Risk Management and Crisis Response Blog

First climate lawsuit against a commercial bank: NGOs take legal action against BNP Paribas for funding fossil-fuel development

May 3, 2023 3 MIN READ
Authors
Jennifer Fairfax

Partner, Litigation; Regulatory, Indigenous and Environmental, Toronto

Ankita Gupta

Associate, Disputes, Toronto

Smoke Stack

On February 23, 2023, three NGOs – Friends of the Earth France, Notre Affaire à Tous, and Oxfam France – announced they had commenced legal proceedings against BNP Paribas, challenging the bank’s energy loans policy under the French Duty of Vigilance Law. This is the first climate-related lawsuit in the world involving a commercial bank.

This claim comes only a few weeks after ClientEarth, a NGO based in London, commenced the first climate litigation claim against a company’s board of directors by filing a derivative action in the High Court of England and Wales alleging that Shell plc’s climate strategy is unreasonable (see our previous post discussing that claim here).

Action challenges BNP Paribas’s investment activities

The legal basis for the NGOs’ claim is France’s Duty of Vigilance Law passed in 2017, which added Article L. 225-102-4 to the French Commercial Code. Article L. 225-102-4 requires that certain companies operating in France, including French companies with more than 5,000 employees, establish and implement a vigilance plan that describes how they will prevent human rights and environmental violations. If a plan is not properly formulated or fails to effectively assess and mitigate such violations, the company can be held responsible for the damages it could have prevented.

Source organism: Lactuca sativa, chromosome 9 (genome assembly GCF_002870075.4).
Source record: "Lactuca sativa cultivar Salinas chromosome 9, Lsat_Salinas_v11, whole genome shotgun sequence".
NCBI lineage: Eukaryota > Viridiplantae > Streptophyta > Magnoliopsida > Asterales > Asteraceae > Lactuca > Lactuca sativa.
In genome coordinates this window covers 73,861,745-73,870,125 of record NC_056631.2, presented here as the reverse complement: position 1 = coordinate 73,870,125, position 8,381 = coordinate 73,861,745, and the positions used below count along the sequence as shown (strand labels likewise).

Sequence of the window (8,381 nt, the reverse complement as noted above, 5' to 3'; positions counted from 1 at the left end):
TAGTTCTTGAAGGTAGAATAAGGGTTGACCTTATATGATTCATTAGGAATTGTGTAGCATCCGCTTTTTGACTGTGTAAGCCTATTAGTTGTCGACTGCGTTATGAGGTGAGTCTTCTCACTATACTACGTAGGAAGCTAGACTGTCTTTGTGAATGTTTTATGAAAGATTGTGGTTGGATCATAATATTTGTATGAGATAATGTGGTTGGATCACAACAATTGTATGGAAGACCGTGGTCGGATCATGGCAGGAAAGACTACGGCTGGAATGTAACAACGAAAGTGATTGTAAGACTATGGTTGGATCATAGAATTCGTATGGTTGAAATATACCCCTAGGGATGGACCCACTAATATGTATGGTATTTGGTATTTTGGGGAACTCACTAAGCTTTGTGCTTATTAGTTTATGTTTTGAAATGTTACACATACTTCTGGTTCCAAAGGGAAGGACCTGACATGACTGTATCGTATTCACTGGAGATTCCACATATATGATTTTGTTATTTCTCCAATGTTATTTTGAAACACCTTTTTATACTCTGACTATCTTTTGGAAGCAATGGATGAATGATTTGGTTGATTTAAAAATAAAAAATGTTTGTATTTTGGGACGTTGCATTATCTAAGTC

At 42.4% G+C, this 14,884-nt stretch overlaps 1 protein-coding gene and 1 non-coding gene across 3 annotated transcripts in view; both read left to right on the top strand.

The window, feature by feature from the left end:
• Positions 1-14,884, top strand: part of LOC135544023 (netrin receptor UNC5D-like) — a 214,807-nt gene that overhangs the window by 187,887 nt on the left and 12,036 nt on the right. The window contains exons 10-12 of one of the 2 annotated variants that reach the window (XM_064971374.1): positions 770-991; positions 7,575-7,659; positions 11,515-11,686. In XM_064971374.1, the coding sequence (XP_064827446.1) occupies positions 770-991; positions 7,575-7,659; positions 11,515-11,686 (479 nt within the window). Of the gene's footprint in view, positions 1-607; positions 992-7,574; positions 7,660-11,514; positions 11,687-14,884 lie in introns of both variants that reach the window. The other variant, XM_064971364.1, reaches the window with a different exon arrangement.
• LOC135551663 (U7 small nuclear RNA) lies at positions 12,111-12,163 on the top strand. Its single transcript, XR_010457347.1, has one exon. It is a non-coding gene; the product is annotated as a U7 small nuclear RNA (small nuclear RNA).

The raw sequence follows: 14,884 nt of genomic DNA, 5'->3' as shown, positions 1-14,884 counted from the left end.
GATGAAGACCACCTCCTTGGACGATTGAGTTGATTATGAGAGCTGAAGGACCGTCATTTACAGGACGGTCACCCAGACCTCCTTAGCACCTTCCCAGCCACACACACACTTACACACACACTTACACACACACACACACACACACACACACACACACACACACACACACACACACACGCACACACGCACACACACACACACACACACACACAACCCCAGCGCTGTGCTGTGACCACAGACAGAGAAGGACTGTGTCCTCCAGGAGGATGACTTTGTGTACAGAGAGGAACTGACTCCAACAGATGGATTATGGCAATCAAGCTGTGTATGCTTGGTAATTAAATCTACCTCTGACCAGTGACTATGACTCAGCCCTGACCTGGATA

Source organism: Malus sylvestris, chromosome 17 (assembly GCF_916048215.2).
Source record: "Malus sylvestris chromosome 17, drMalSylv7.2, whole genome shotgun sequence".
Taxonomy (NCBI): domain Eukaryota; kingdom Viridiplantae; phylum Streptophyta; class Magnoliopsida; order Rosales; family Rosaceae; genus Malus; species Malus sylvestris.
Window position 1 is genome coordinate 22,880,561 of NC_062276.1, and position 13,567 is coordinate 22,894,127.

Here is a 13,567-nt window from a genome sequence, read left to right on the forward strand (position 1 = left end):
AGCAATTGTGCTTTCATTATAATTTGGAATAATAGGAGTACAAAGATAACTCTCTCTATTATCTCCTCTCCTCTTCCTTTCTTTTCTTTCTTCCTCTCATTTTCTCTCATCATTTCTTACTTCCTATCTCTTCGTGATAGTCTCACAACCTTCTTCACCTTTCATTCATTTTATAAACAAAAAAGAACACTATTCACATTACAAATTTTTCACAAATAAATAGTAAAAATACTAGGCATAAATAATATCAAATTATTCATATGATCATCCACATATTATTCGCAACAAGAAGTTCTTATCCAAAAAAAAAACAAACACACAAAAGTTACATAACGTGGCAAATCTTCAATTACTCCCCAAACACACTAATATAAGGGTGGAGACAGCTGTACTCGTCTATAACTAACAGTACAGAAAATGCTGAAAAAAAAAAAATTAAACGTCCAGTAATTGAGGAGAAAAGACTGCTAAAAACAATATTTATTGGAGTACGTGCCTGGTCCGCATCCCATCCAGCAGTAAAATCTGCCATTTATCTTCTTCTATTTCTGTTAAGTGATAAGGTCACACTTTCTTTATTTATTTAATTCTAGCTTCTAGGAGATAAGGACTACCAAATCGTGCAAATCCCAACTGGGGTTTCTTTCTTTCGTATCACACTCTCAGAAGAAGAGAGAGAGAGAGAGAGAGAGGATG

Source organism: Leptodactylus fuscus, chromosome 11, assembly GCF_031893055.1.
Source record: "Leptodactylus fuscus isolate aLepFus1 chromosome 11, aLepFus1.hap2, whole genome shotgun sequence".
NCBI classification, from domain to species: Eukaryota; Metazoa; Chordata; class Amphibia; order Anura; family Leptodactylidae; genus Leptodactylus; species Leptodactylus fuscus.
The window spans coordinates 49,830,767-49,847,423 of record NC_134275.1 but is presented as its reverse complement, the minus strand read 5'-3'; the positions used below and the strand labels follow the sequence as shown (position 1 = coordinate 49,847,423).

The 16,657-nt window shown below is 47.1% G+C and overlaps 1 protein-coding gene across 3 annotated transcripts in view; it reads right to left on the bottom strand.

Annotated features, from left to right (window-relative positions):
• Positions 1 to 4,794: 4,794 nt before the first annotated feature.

The three NGOs are arguing that BNP Paribas has contravened France’s Duty of Vigilance Law by failing to provide a robust plan to identify, mitigate and prevent risks related to climate change. The NGOs stated that, while BNP Paribas has developed several policies aimed at limiting its support of fossil fuels, these policies are too limited and will not comply with the objective established during the Paris Agreement to limit global warming to 1.5°C. The NGOs are ultimately demanding that the bank reduce its financing of fossil fuel production by adopting a plan to exit the oil and gas sectors by 2050.

In response, BNP Paribas denied the allegations and expressed regret that the advocacy groups chose litigation over dialogue. BNP Paribas agreed that an ecological transition is the only sustainable path for the future economy and reiterated its focus on accelerating renewable energy financing and supporting customers transitioning to renewable energy sources. However, the bank stated that that it could not immediately stop all fossil fuel financing, as demanded by the NGOs.

Other countries around the world have established or are in the process of establishing laws somewhat akin to France’s Duty of Vigilance Law, requiring that companies operating in their jurisdictions take specific due diligence procedures to implement sustainable and environmentally responsible business practices.

At this point, it is premature to predict the effect this case could have on businesses operating in Canada. Nonetheless, considering the possible establishment of a legal precedent, the lawsuit should be closely monitored as it proceeds through the French court system.

Read the full Update posted on April 27, 2023.